SARAH JOHNSON age 66 b. TN, widowed and Mother to Head of household Andrew Johnson. Father b. NC and Mother b. VA

 

SARAH JOHNSON DAVIDSON CO

 

1883 April 19 Died Martha Johnson daughter of President Andrew Johnson

Mary Johnson Stover
Born May 8, 1832
Died April 19, 1883 MONUMENT HILL CEMETERY
Greene County, Tennessee Submitted by  Carol D. Keith http://www.tngenweb.org/greene/cemetery/wpa-mon-hill.htm

 

1891 Nov 3: David Trotter Patterson Son in Law of President Andrew Johnson died

 

David Trotter Patterson
Died November 3, 1891
Age 73 years
Judge First Judicial Circuit
U. S. Senator MONUMENT HILL CEMETERY
Greene County, Tennessee Submitted by  Carol D. Keith http://www.tngenweb.org/greene/cemetery/wpa-mon-hill.htm



1923 Jan 25: Andrew Johnson Stover Grandson of Presdient Andrew Johnson died

Andrew Johnson Stover
January 25, 1923 MONUMENT HILL CEMETERY
Greene County, Tennessee Submitted by  Carol D. Keith http://www.tngenweb.org/greene/cemetery/wpa-mon-hill.htm

 

1929 Nov 8: Nathan R. Johnson Nephew of President Andrew Johnson died

 

NATHAN R. JOHNSON, b. 17 Jan 1847, La Grange, Troup Co., GA; d. 08 Nov 1929, Dillstadt, MO http://famgen.genheirlooms.com/johnson2.htm

 

 

1932 Feb 25: Andrew Johnson Patterson Grandson of President Andrew Johnson died

Andrew Johnson Patterson
Born February 25, 1857
Died June 25, 1932 MONUMENT HILL CEMETERY
Greene County, Tennessee Submitted by  Carol D. Keith http://www.tngenweb.org/greene/cemetery/wpa-mon-hill.htm

 

 

XXXXXXXXXXXXXXXXXXXXXXXXXXXXXXXXXXXXX

MISC TO ABOVE

 

MONUMENT HILL CEMETERY
Greene County, Tennessee Submitted by  Carol D. Keith http://www.tngenweb.org/greene/cemetery/wpa-mon-hill.htm

 

Constitution of the United States
Andrew Johnson
Seventeenth President of the United States
Born December 29, 1808
Died July 31, 1875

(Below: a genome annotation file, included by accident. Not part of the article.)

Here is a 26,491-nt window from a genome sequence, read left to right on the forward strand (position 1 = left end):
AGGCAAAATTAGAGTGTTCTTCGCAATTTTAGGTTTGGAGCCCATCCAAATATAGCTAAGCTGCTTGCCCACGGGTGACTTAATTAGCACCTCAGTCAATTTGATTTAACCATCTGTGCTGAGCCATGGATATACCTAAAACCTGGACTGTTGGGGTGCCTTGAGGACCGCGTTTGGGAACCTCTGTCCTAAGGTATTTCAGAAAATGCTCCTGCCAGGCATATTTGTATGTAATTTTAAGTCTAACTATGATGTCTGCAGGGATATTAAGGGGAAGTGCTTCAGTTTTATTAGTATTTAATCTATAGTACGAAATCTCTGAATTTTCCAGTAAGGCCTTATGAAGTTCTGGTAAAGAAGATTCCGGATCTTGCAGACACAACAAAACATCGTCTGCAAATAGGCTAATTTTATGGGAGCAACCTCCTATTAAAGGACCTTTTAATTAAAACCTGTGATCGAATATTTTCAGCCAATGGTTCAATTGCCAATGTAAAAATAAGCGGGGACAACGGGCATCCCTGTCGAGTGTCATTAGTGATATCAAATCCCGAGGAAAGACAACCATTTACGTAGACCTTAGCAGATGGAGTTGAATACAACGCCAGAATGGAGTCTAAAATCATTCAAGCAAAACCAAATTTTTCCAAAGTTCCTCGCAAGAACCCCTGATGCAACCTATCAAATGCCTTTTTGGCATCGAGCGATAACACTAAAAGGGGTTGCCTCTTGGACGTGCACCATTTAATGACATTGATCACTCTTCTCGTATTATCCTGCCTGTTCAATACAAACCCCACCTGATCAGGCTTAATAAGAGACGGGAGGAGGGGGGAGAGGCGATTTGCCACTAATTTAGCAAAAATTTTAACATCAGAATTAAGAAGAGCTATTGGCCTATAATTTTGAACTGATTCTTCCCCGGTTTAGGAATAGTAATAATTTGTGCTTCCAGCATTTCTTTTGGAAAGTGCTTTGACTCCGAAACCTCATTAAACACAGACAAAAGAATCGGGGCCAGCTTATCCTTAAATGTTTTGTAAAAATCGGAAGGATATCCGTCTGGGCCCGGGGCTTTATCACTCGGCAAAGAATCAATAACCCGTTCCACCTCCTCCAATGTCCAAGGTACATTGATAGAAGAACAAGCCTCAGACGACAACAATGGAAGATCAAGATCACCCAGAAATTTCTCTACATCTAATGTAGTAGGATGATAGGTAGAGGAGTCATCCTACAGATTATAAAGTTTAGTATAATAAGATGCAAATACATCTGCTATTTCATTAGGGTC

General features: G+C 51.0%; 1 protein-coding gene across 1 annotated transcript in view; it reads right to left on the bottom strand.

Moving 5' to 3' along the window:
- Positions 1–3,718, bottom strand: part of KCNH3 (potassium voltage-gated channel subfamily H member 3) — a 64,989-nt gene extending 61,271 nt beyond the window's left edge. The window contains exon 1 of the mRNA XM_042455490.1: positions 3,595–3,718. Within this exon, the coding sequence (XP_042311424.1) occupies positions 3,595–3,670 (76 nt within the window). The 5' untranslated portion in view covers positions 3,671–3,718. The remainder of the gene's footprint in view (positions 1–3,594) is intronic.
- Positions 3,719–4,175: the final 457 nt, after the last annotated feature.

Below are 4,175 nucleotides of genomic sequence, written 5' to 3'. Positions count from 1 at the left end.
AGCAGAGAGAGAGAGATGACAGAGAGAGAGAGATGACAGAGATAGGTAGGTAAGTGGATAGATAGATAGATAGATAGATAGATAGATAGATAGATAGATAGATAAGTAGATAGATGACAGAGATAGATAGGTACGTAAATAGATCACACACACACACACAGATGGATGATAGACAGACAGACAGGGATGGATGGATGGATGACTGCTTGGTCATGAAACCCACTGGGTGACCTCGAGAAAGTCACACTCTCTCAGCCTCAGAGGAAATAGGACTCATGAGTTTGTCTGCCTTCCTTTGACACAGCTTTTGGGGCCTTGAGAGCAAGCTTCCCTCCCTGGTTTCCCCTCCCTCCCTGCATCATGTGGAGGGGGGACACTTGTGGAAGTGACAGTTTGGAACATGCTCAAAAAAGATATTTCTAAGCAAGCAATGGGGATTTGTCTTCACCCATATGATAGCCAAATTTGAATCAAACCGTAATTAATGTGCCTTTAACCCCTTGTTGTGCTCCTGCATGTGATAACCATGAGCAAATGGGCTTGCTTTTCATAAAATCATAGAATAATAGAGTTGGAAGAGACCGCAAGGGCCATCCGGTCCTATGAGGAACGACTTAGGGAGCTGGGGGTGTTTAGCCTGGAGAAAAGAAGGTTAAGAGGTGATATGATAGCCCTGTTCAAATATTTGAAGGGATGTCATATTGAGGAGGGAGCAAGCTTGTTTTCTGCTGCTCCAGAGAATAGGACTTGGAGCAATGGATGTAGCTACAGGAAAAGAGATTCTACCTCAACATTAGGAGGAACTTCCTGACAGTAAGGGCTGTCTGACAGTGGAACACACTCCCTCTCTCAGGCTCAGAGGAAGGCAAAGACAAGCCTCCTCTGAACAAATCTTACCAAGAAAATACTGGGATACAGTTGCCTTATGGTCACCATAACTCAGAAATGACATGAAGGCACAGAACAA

"His faith in the people never wavered" MONUMENT HILL CEMETERY
Greene County, Tennessee Submitted by  Carol D. Keith http://www.tngenweb.org/greene/cemetery/wpa-mon-hill.htm

 

 

Eliza Johnson
Born October 4, 1810
Died January 15, 1876
"In Memory of our Father and Mother"\ MONUMENT HILL CEMETERY
Greene County, Tennessee Submitted by  Carol D. Keith http://www.tngenweb.org/greene/cemetery/wpa-mon-hill.htm

 

Mary Johnson Stover
Born May 8, 1832
Died April 19, 1883
MONUMENT HILL CEMETERY
Greene County, Tennessee Submitted by  Carol D. Keith http://www.tngenweb.org/greene/cemetery/wpa-mon-hill.htm

Andrew Johnson Jr.
Died March 12, 1879
Aged 26 years
"To the Memory of my Husband"
MONUMENT HILL CEMETERY
Greene County, Tennessee Submitted by  Carol D. Keith http://www.tngenweb.org/greene/cemetery/wpa-mon-hill.htm

Charles Johnson
Surgeon, United States Volunteers
Died April 4, 1863
Aged 33 years
MONUMENT HILL CEMETERY
Greene County, Tennessee Submitted by  Carol D. Keith http://www.tngenweb.org/greene/cemetery/wpa-mon-hill.htm

Robert Johnson
Colonel, First Tennessee Cavalry
Died April 22, 1869
Aged 33 years
MONUMENT HILL CEMETERY
Greene County, Tennessee Submitted by  Carol D. Keith http://www.tngenweb.org/greene/cemetery/wpa-mon-hill.htm

 

Andrew Johnson Stover
January 25, 1923
MONUMENT HILL CEMETERY
Greene County, Tennessee Submitted by  Carol D. Keith http://www.tngenweb.org/greene/cemetery/wpa-mon-hill.htm

 

David Trotter Patterson
Died November 3, 1891
Age 73 years
Judge First Judicial Circuit
U. S. Senator
MONUMENT HILL CEMETERY
Greene County, Tennessee Submitted by  Carol D. Keith http://www.tngenweb.org/greene/cemetery/wpa-mon-hill.htm